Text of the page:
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The Conversationalists

By Anjali R. Itzkowitz, Crimson Staff Writer

“How tall are you, Teddy?” asks Patrick R. Chesnut ’09. Chesnut, a former Crimson arts chair, and Edward “Teddy” Martin ’10 are co-editors of the same publication and both Harvard graduates, yet they have never met in person. This exchange is happening over a Google Hangout, a video chat, which also includes Sanders I. Bernstein’10, a former Crimson arts exec. The three alumni are co-founders of nascent literary magazine The Bad Version.

This brave endeavor has required them to devote almost all of their non-working hours to The Bad Version, a sacrifice they are happy to make because they firmly believe that the conversations they initiate in the magazine not only keep them going but are relevant for other people, too. The magazine is in some ways a liberation from the writers’ day jobs. In an early correspondence with Bernstein about first starting the magazine, Chesnut wrote, “I never write what I want to write, not entirely; I write what I think other people want me to write, or sometimes even what other people think other people will want me to write.”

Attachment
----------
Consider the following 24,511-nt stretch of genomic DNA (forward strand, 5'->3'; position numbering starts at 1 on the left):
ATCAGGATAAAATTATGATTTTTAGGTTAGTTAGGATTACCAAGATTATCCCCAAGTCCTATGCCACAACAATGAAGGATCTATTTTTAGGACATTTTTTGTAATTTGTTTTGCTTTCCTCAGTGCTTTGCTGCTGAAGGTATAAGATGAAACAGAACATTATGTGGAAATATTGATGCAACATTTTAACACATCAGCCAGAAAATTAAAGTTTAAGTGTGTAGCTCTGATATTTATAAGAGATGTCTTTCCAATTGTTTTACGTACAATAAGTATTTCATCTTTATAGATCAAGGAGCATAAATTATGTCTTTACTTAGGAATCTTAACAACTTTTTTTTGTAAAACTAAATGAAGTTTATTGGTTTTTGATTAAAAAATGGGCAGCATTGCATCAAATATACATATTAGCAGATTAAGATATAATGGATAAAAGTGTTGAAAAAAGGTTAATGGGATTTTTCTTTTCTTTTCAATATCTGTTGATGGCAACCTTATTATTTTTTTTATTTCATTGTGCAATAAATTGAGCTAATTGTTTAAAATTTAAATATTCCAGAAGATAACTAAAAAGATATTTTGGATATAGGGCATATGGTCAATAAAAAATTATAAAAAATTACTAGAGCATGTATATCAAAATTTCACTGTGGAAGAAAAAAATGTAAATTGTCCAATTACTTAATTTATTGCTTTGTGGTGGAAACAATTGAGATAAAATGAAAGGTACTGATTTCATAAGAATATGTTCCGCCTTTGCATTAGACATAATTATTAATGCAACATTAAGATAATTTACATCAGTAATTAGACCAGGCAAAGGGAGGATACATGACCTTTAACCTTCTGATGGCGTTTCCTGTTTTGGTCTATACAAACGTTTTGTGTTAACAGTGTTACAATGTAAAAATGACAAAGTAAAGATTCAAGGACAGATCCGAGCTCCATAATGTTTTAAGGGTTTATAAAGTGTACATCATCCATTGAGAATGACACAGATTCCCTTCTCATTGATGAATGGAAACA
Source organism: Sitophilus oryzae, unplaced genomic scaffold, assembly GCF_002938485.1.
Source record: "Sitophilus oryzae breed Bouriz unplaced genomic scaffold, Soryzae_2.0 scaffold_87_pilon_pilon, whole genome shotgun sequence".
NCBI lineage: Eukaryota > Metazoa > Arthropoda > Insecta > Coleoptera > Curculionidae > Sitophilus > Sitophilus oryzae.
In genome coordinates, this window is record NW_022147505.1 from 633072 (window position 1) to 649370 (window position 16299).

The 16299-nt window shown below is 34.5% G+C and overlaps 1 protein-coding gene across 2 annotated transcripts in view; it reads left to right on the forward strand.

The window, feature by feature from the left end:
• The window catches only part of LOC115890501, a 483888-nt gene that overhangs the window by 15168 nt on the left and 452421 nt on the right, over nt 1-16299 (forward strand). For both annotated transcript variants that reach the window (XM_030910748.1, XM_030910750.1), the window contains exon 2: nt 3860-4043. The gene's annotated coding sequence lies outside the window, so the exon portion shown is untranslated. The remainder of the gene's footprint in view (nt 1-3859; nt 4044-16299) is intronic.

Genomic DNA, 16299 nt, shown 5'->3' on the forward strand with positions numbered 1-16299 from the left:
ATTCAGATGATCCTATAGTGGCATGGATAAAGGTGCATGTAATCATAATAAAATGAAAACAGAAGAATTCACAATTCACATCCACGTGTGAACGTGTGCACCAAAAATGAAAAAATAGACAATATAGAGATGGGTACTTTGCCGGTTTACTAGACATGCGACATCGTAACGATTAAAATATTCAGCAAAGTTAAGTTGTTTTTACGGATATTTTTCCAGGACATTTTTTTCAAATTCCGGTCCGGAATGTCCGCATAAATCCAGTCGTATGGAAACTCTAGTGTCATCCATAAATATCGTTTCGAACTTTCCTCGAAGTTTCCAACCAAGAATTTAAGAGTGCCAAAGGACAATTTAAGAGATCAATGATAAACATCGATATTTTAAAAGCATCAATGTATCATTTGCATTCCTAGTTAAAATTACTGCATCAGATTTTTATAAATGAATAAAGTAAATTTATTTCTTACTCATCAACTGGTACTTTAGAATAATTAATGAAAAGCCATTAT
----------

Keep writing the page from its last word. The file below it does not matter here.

Starting a publication of their own was a way for these writers to fight the absorption of their own voices into a world of professionalism. At Harvard, all three young men were deeply involved in literary pursuits, writing for The Advocate and The Crimson. After graduation, they found themselves craving a forum in which they could continue asking questions. They missed the electrifying atmosphere of college dorm room discussion, in which they constantly bounced ideas off one another. TBV is a way to keep this atmosphere alive and to extend the conversation to a broader literary community.